Main.TrailIndexPage | Suspension | Subframe Mounts

Subframe Mounts

This component is part of Suspension.


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I just read an article where a DIY guy documented and photographed the replacement of sub-frame mounts on his 280 SEL. It sounded pretty straightforward, no special tools. I would like to perform this and much more, but I am new to suspension and steering repairs. Basically, all the suspension rubber, mounts, and shock absorbers on the front and rear ends have to be replaced. Considering I have a Haynes manual and an MB Service Manual to look at, would this be something an intelligent and patient man could accomplish?

I am in the same spot as you are. So far, I have replaced the differential mount (which made a gigantic difference in the ride quality, (for the good)), another rubber piece in the rear (I'm not sure how to describe it - it was a bushing that was rubber in between two concentric tubes), and the rubber in the hardtop above the windshield. I know there is more rubber to replace - anything that was rubber is worn out on my car, and I'm replacing it as fast as I can afford it. The engine mounts were replaced before I bought the car. My mechanic says that all the suspension-to-body rubber has been replaced on my car. As far as I'm concerned, you can not go wrong replacing anything that is rubber. The more that you replace, the better your car will ride. It all needs replacement, as it all has a short lifetime.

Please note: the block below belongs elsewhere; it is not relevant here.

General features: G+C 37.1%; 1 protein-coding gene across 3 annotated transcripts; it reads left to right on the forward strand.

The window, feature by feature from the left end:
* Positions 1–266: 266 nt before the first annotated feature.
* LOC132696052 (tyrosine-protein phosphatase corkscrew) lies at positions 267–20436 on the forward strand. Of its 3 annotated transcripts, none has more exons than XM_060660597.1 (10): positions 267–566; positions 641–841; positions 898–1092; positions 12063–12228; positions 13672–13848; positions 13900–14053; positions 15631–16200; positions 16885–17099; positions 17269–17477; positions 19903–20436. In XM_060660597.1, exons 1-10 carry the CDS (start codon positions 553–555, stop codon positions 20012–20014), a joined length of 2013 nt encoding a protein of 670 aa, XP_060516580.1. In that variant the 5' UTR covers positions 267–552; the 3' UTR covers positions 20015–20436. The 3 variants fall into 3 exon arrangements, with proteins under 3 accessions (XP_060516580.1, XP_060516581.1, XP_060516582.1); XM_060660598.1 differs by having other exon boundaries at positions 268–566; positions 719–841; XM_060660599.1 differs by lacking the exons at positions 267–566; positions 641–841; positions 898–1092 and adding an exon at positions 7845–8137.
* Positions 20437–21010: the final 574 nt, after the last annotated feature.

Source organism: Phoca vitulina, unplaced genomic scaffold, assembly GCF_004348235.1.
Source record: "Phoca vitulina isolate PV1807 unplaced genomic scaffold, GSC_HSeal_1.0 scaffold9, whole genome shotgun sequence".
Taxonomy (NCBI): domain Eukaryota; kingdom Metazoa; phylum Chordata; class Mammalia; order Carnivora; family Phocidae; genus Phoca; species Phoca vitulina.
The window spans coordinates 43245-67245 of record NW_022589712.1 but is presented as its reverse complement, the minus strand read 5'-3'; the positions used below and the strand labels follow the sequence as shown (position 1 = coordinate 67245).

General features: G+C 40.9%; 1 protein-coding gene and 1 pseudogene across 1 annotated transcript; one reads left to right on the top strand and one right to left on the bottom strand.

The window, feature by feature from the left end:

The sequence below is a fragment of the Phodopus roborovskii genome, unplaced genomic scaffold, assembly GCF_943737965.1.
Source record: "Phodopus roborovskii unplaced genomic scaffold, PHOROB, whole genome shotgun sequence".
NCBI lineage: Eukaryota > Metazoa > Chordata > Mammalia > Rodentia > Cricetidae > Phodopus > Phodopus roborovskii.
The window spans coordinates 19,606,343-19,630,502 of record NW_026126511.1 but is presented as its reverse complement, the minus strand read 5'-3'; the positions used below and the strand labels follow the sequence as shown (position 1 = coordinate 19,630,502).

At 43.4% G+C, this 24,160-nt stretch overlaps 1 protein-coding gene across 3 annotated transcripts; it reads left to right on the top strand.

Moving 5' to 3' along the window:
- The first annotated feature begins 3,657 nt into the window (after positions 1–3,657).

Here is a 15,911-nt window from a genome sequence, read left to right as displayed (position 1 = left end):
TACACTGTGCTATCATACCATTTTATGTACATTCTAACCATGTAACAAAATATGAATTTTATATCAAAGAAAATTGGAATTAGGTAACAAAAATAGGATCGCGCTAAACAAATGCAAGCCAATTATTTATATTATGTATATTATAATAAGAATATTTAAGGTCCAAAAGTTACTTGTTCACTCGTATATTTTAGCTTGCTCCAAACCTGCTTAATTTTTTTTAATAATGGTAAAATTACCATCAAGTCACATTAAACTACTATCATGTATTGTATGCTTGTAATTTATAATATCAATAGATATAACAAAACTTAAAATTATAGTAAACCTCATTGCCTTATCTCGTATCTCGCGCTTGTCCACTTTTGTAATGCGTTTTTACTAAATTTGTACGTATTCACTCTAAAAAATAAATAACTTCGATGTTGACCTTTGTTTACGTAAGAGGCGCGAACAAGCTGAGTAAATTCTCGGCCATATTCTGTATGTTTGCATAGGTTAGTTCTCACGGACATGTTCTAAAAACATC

Frank: main difficulty in replacing sub-frame mounts is making enough clearance to insert the new mounts. This can be accomplished using a porta-power, long pry bar, or simply removing all parts that attach the subframe to the body. If you have a fan shroud, it may need to be loosened or removed to allow the engine to drop lower.

Yesterday on my way to work I was driving merrily along (luckily not on the freeway) when I heard a loud bang and the left front suspension collapsed. After I had come to a stop and upon further inspection, I saw that the lower wishbone had snapped off, taking out the shock and assortes linkages and bushings in the process. My mechanic had never seen anything like it in his 20 years of working on MB. The wishbone itself (not the bushings or mounts) has snapped. Now I'm anxiously awaiting the assessment of the collateral damage and cost. Surprisingly, even though the front left tire was banged hard against the inner fender, there is no body damage - thanks MB for using such thick-gauge steel. Note that all this happened despite regular chassis lubrication. My car currently has non-original oversized wire-wheels on it and the PO had to put spacers into the springs in order to keep the wheels from rubbing against the fenders - do you think that this messed up the suspension enough to put so much stress on the wishbone? That's the only explanation I could think of.

Frank: what kind of wheels were on it? Wheels with more offset than original could have contributed to the failure. Also, I think the control arms on later cars were made of heavier metal.